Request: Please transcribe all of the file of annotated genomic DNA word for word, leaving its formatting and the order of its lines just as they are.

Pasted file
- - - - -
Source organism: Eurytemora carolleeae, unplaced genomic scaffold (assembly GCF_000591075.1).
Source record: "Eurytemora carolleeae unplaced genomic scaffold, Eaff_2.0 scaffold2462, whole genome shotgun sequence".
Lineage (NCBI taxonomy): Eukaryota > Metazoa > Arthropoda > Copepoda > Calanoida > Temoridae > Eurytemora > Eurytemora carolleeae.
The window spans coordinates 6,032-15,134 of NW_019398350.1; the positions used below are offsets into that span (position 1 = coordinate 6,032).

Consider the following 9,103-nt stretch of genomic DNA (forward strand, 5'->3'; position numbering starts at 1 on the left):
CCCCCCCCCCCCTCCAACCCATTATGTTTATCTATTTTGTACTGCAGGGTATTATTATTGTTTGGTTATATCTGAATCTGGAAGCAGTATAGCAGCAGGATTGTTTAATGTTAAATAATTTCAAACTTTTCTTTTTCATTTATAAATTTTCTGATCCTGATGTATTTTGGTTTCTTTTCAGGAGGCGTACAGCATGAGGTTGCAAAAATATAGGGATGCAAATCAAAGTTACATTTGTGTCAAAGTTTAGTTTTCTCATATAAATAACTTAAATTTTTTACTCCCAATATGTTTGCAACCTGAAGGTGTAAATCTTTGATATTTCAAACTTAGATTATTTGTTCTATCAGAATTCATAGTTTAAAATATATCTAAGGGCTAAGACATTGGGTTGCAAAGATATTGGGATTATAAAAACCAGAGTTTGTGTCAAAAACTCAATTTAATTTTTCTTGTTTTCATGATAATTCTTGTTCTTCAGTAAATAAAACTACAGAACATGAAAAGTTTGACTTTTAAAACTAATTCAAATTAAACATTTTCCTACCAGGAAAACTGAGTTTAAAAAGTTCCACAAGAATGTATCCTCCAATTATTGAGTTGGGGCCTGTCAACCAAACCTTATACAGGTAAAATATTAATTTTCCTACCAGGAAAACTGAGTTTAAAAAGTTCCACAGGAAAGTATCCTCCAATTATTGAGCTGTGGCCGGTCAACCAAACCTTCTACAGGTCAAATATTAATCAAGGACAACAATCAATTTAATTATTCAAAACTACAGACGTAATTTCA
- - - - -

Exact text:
Source organism: Eurytemora carolleeae, unplaced genomic scaffold (assembly GCF_000591075.1).
Source record: "Eurytemora carolleeae unplaced genomic scaffold, Eaff_2.0 scaffold2462, whole genome shotgun sequence".
Lineage (NCBI taxonomy): Eukaryota > Metazoa > Arthropoda > Copepoda > Calanoida > Temoridae > Eurytemora > Eurytemora carolleeae.
The window spans coordinates 6,032-15,134 of NW_019398350.1; the positions used below are offsets into that span (position 1 = coordinate 6,032).

Consider the following 9,103-nt stretch of genomic DNA (forward strand, 5'->3'; position numbering starts at 1 on the left):
CCCCCCCCCCCCTCCAACCCATTATGTTTATCTATTTTGTACTGCAGGGTATTATTATTGTTTGGTTATATCTGAATCTGGAAGCAGTATAGCAGCAGGATTGTTTAATGTTAAATAATTTCAAACTTTTCTTTTTCATTTATAAATTTTCTGATCCTGATGTATTTTGGTTTCTTTTCAGGAGGCGTACAGCATGAGGTTGCAAAAATATAGGGATGCAAATCAAAGTTACATTTGTGTCAAAGTTTAGTTTTCTCATATAAATAACTTAAATTTTTTACTCCCAATATGTTTGCAACCTGAAGGTGTAAATCTTTGATATTTCAAACTTAGATTATTTGTTCTATCAGAATTCATAGTTTAAAATATATCTAAGGGCTAAGACATTGGGTTGCAAAGATATTGGGATTATAAAAACCAGAGTTTGTGTCAAAAACTCAATTTAATTTTTCTTGTTTTCATGATAATTCTTGTTCTTCAGTAAATAAAACTACAGAACATGAAAAGTTTGACTTTTAAAACTAATTCAAATTAAACATTTTCCTACCAGGAAAACTGAGTTTAAAAAGTTCCACAAGAATGTATCCTCCAATTATTGAGTTGGGGCCTGTCAACCAAACCTTATACAGGTAAAATATTAATTTTCCTACCAGGAAAACTGAGTTTAAAAAGTTCCACAGGAAAGTATCCTCCAATTATTGAGCTGTGGCCGGTCAACCAAACCTTCTACAGGTCAAATATTAATCAAGGACAACAATCAATTTAATTATTCAAAACTACAGACGTAATTTCA